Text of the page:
3. Maintaining productivity – motivation can be impacted by swift change to working arrangements so how do we keep people productive?
  4. Supporting wellbeing and social cohesion – how do we replicate the working environment and support social cohesion and good mental health?

Let’s take a closer look at key factor #1 – 

For sustaining high performance in virtual settings, the following framework identifies six interrelated dimensions that are crucial for leaders, teams and individuals:

  1. Resetting expectations for clarity and alignment
    • Are leaders keeping teams and staff updated on the evolving context, changes and impacts as they occur?
    • Are people clear about what they need to deliver and the way they need to work?
  2. Evaluating and reviewing performance with limited visibility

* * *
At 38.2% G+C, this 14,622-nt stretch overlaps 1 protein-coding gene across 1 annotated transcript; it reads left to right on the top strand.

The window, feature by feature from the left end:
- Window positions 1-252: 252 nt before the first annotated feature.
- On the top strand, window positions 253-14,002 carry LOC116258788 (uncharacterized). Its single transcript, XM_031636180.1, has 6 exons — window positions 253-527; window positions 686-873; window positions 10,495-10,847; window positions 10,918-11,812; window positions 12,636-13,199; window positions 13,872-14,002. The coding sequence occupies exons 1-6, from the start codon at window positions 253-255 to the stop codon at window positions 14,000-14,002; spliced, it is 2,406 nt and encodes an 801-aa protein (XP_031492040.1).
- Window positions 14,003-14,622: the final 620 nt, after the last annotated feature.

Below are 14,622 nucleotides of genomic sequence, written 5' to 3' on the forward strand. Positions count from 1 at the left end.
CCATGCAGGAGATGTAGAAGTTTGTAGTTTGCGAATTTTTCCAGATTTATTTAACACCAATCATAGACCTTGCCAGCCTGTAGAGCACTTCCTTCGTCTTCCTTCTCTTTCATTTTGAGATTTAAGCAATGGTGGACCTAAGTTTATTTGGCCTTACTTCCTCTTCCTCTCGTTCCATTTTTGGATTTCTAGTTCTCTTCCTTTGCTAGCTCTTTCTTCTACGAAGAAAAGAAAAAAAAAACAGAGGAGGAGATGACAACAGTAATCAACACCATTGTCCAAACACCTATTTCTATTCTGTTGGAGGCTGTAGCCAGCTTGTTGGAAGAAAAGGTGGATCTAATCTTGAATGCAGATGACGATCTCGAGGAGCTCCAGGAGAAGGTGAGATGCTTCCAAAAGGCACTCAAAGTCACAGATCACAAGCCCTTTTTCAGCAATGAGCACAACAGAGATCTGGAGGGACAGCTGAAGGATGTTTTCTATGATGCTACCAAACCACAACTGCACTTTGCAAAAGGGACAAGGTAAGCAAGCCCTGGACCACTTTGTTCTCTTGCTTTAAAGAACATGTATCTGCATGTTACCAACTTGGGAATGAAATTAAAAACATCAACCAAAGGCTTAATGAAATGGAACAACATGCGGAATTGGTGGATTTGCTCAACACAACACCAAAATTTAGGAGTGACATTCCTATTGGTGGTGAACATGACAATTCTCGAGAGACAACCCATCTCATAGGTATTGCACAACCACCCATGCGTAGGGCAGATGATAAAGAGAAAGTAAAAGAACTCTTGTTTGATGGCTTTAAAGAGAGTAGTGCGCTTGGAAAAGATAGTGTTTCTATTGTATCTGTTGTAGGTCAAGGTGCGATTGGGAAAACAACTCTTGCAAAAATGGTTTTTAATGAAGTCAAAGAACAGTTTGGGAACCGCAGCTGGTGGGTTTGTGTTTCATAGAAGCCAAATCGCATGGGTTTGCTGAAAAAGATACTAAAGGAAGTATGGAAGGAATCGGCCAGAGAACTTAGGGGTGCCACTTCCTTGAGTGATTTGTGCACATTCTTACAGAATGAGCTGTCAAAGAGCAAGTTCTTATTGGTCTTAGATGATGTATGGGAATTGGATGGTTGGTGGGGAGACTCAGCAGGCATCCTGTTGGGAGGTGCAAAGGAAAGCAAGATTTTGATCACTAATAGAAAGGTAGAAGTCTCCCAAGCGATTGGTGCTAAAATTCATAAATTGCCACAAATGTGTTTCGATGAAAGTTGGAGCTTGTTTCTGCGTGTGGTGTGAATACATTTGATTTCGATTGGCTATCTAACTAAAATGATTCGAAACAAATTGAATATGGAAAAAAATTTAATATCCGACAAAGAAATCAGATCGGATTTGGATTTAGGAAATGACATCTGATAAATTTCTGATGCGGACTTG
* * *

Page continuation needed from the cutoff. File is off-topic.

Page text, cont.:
• Are leaders and teams sharing information about work underway and how people are progressing tasks and activities?
    • Are there mechanisms to regularly discuss how the flexible arrangements are working and their impacts on the individual, team, clients?
  3. Maintaining and sustaining motivation for goals and outcomes
    • How is motivation being impacted as people move to engage in new ways of working?
    • Are leaders and managers’ actions providing people with positive role models in terms of working during disruption?
  4. Leveraging the right infrastructure for virtual arrangements
    • Are there effective channels for information sharing – both formal and informal?
    • Have leaders checked in with individuals about the viability of working remotely and issues they may need to navigate, e.g. care arrangements?
  5. Establishing new avenues for support
    • Are there mechanisms in place to maintain contact with those who are working remotely?
    • Have leaders developed strategies to replicate ‘water cooler’ conversations?
  6. Aligning capability and capacity
    • Do leaders have the skills, confidence and capabilities required to lead and embed the new ways of working?